Another term we encounter that is related to knowledge is the anointing believers have from the Holy One that results in “you all know” (1 John 2:20, NASB) or “you know all things” (KJV). In the immediately following context, that knowledge is the knowledge of the truth (2:21). This passage does not identify what the anointing or assignment is, so it would be difficult to support this passage as a proof text for the illuminating work of the Holy Spirit. Yet, in at least two separate contexts in 1 John, the Spirit is directly bringing about knowledge for the believer: in 3:24 we know He abides in us through the Spirit, and in 4:13 we know that we abide in Him, because He has given of His Spirit. Both of these assurances are accomplished simply by the truth of His presence. Once again, no illuminating work is directly in view. However, 1 John 2:27 describes the anointing as abiding in believers, and teaches them about all things.
Besides the reference in 2:27, John uses the term abide in reference to several general relationships: (1) the believer abiding in Him (2:6, 10, 24c, 28, 3:6, 24a, 4:13, 15b), (2) the word of God abiding in believers (2:14, 24), (3) God abiding in believers (3:9, 24b, 4:12, 15a, 16b), (4) the believer abiding in death (3:14), (5) eternal life not abiding in the murderer (3:15), (6) love of God abiding in believers (3:17), and (7) believers abiding in His love (4:16a).
Of these options, it seems that the anointing of 2:27 refers to the word of God, as a neuter pronoun is used rather than masculine (the Persons of the Godhead are not generally referred to with neuter pronouns, but rather masculine ones), and it teaches about (peri) all things. While we certainly cannot exegetically disconnect the Spirit from this anointing, we also can’t directly connect Him in any of the three senses of illumination.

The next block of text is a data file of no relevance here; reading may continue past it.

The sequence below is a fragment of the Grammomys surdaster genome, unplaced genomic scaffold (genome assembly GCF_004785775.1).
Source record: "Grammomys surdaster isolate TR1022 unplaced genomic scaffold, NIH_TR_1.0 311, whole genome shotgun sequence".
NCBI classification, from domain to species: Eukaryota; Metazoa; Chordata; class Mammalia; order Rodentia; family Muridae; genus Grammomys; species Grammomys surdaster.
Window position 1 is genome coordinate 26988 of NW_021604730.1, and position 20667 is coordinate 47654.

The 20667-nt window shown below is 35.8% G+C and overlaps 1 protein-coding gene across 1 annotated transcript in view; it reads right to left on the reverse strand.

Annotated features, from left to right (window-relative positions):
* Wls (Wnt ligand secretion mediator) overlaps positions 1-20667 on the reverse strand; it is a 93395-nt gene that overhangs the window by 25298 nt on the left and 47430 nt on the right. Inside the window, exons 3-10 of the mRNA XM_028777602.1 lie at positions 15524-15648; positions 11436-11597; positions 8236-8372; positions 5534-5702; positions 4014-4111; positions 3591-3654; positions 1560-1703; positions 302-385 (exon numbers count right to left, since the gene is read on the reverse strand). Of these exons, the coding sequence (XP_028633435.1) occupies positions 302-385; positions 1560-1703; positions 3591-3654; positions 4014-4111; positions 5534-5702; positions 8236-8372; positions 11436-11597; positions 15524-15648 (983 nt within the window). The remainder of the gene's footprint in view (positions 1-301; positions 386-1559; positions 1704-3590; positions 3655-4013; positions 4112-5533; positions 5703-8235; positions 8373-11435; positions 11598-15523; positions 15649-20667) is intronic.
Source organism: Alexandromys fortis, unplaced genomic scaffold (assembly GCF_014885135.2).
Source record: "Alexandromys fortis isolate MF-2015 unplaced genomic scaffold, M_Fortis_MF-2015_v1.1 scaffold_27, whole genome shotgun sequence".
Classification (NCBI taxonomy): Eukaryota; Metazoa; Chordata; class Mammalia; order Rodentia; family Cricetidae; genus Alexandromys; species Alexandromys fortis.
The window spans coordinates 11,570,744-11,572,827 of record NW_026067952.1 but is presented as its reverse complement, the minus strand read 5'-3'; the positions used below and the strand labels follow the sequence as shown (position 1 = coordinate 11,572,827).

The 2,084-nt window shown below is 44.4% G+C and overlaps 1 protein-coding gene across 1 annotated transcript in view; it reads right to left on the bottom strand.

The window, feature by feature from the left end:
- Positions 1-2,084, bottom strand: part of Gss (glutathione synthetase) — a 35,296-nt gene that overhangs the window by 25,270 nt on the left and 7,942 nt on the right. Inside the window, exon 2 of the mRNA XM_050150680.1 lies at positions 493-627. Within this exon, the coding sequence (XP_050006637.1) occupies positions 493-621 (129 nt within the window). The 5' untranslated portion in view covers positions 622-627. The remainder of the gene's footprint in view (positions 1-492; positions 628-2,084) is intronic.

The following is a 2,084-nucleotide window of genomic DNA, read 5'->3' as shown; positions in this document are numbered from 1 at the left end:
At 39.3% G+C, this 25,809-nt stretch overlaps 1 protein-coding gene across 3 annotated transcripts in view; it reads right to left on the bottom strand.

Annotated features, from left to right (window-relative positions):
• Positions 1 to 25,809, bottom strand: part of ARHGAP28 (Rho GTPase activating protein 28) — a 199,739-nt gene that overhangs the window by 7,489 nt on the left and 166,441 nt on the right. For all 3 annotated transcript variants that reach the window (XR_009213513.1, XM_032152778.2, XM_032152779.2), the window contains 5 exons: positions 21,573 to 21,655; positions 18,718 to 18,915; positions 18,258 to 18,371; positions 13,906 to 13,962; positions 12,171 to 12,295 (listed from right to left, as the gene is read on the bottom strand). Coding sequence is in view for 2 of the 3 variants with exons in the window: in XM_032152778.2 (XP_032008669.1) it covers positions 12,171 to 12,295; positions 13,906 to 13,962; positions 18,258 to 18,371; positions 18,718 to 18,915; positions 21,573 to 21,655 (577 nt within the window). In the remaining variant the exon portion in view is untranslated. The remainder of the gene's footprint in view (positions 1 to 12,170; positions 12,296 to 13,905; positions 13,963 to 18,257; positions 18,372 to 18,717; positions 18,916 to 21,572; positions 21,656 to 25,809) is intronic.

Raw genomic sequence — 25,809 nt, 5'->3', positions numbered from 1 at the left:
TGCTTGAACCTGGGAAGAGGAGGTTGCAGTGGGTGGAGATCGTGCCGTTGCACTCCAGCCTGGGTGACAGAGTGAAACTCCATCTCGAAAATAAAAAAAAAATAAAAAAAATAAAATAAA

In 1 Corinthians 2:6-11 Paul describes how God revealed His wisdom through the Spirit. Verse 12 makes clear that the Spirit is a Person, and not an “it.” Also, the verse indicates that we have received the Spirit of God that we may understand (eidomen) that which has been freely given by God. In the thought that follows (2:14-16), Paul contrasts a natural (psuchikos) man and a spiritual (pneumatos) one. The natural man does not receive (dechetai) the things of God’s Spirit—they are foolishness to the natural man, and he cannot experientially know (gnonai) them because they can only be spiritually judged or discerned (anakrinetai). Paul chastises the Corinthians because, while they have the mind of Christ (2:16), they are walking as fleshly (sarchinois) rather than spiritual (3:1ff). In other words, they have an incredible resource at their disposal in order to know intimately or experientially, but instead they were choosing to walk in ignorant immaturity.
In this context the wisdom is available to these believers, but it is not discerned or judged rightly because it is not received by these believers as it should be. There seems no reference here to illumination, per se, but rather to being properly connected to what has already been provided. We have the Spirit of God, He has revealed wisdom, we have the mind of Christ. Consequently, it is an absurdity if we do not understand what God has provided. If we fail in that way, then we are being fleshly, behaving and thinking as natural rather than spiritual people.
From 1 Corinthians 2:6-3:3 we can see how the ministry of the Spirit enables believers to have a better knowledge, but that seems to extend beyond understanding (oida) to more experiential or personal knowledge (gnosis), as indicated by the distinct terms Paul uses. The natural man isn’t receiving, because he doesn’t have the Spirit, and therefore he isn’t discerning or judging properly. But the cognitive understanding seems to be there. It does not appear that the Spirit is active in providing additional cognitive understanding, though clearly through Him God has revealed wisdom, which definitely results in greater cognitive understanding (2:12). But that understanding is not the result of ongoing activity by the Spirit in the believer, it seems more the result of responding properly to what He has already revealed.